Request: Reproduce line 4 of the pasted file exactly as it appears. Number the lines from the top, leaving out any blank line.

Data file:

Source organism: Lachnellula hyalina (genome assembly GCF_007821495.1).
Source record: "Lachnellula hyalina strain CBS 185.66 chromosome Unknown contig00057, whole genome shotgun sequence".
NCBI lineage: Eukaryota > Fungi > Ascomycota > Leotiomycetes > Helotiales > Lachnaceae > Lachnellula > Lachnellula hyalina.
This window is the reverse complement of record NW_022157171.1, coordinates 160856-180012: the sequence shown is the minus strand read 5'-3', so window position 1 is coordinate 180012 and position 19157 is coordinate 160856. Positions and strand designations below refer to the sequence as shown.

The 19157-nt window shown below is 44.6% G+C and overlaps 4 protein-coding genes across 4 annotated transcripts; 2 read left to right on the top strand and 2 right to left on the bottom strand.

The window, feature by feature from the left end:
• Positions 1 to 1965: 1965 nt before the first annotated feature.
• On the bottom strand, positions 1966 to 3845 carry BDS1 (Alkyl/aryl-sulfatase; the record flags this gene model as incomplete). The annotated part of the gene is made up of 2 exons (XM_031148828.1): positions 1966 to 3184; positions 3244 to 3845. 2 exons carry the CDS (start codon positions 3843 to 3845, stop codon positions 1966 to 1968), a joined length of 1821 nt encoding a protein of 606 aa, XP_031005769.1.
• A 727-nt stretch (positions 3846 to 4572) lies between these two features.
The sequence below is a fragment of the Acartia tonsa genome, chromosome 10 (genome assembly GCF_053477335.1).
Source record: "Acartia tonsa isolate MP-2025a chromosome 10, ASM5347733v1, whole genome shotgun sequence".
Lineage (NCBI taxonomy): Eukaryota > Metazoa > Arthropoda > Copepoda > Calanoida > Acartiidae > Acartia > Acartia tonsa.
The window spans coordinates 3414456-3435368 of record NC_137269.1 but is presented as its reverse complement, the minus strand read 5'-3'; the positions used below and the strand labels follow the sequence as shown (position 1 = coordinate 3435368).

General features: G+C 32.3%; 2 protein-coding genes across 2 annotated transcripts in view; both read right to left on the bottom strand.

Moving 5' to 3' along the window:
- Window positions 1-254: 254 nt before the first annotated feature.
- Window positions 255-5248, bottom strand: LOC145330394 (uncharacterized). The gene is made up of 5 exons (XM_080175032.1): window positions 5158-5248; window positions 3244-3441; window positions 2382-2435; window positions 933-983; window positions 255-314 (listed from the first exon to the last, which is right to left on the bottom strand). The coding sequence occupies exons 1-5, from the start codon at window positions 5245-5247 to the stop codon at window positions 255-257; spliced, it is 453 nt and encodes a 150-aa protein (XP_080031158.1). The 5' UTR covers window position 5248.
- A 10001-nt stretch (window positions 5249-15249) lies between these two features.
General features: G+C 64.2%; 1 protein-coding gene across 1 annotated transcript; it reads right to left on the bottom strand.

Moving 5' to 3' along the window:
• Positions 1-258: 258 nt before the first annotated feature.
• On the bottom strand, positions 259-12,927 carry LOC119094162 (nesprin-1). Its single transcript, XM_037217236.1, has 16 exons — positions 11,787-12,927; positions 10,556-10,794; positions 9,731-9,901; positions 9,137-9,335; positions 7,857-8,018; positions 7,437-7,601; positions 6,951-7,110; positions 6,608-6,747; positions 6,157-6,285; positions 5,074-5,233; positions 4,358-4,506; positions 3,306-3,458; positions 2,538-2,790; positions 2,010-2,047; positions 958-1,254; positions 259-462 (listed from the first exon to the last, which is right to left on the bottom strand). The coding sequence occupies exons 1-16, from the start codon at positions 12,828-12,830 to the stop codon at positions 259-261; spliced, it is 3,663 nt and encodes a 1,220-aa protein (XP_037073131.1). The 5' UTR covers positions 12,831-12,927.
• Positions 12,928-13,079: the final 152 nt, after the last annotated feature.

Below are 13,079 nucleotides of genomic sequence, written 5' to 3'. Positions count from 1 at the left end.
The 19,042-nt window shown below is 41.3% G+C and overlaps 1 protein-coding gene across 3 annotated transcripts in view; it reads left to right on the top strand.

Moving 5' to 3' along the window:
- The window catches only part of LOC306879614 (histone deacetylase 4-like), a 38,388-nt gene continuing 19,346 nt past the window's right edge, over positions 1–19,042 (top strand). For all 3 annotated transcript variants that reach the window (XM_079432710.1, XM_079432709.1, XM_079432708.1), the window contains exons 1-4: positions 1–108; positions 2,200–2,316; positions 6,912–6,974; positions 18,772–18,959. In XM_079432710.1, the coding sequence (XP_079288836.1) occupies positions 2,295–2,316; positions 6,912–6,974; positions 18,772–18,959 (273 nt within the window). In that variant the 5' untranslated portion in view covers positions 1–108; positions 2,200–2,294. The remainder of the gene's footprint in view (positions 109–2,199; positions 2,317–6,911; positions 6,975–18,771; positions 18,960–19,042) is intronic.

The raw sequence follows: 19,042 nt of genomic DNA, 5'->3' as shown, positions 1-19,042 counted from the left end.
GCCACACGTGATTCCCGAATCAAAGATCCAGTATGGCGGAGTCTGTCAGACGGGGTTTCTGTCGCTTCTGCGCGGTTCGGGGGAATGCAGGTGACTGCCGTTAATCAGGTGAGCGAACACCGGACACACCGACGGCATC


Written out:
This window is the reverse complement of record NW_022157171.1, coordinates 160856-180012: the sequence shown is the minus strand read 5'-3', so window position 1 is coordinate 180012 and position 19157 is coordinate 160856. Positions and strand designations below refer to the sequence as shown.